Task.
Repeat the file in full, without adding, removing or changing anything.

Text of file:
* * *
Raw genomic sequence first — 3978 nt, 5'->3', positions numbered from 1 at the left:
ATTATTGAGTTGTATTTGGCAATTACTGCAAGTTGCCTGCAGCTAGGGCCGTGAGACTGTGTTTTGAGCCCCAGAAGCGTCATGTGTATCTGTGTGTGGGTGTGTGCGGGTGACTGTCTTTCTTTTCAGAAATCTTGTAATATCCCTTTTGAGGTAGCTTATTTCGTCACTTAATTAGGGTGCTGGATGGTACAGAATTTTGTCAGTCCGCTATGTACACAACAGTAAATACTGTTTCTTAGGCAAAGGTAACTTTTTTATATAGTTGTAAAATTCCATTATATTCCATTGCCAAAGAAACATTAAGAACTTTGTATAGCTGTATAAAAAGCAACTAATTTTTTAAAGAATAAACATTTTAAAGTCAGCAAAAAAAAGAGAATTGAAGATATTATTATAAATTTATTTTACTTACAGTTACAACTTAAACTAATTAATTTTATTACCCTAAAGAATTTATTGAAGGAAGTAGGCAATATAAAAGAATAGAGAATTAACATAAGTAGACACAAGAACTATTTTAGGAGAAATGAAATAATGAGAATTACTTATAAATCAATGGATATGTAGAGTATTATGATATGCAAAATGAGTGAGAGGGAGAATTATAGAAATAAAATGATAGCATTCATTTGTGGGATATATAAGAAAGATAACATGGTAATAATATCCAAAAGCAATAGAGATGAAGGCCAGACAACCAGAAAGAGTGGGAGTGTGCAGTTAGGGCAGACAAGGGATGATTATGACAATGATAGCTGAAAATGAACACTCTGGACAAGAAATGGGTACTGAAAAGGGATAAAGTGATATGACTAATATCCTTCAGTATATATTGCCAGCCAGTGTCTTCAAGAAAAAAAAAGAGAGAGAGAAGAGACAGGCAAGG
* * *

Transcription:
Raw genomic sequence first — 3978 nt, 5'->3', positions numbered from 1 at the left:
ATTATTGAGTTGTATTTGGCAATTACTGCAAGTTGCCTGCAGCTAGGGCCGTGAGACTGTGTTTTGAGCCCCAGAAGCGTCATGTGTATCTGTGTGTGGGTGTGTGCGGGTGACTGTCTTTCTTTTCAGAAATCTTGTAATATCCCTTTTGAGGTAGCTTATTTCGTCACTTAATTAGGGTGCTGGATGGTACAGAATTTTGTCAGTCCGCTATGTACACAACAGTAAATACTGTTTCTTAGGCAAAGGTAACTTTTTTATATAGTTGTAAAATTCCATTATATTCCATTGCCAAAGAAACATTAAGAACTTTGTATAGCTGTATAAAAAGCAACTAATTTTTTAAAGAATAAACATTTTAAAGTCAGCAAAAAAAAGAGAATTGAAGATATTATTATAAATTTATTTTACTTACAGTTACAACTTAAACTAATTAATTTTATTACCCTAAAGAATTTATTGAAGGAAGTAGGCAATATAAAAGAATAGAGAATTAACATAAGTAGACACAAGAACTATTTTAGGAGAAATGAAATAATGAGAATTACTTATAAATCAATGGATATGTAGAGTATTATGATATGCAAAATGAGTGAGAGGGAGAATTATAGAAATAAAATGATAGCATTCATTTGTGGGATATATAAGAAAGATAACATGGTAATAATATCCAAAAGCAATAGAGATGAAGGCCAGACAACCAGAAAGAGTGGGAGTGTGCAGTTAGGGCAGACAAGGGATGATTATGACAATGATAGCTGAAAATGAACACTCTGGACAAGAAATGGGTACTGAAAAGGGATAAAGTGATATGACTAATATCCTTCAGTATATATTGCCAGCCAGTGTCTTCAAGAAAAAAAAAGAGAGAGAGAAGAGACAGGCAAGG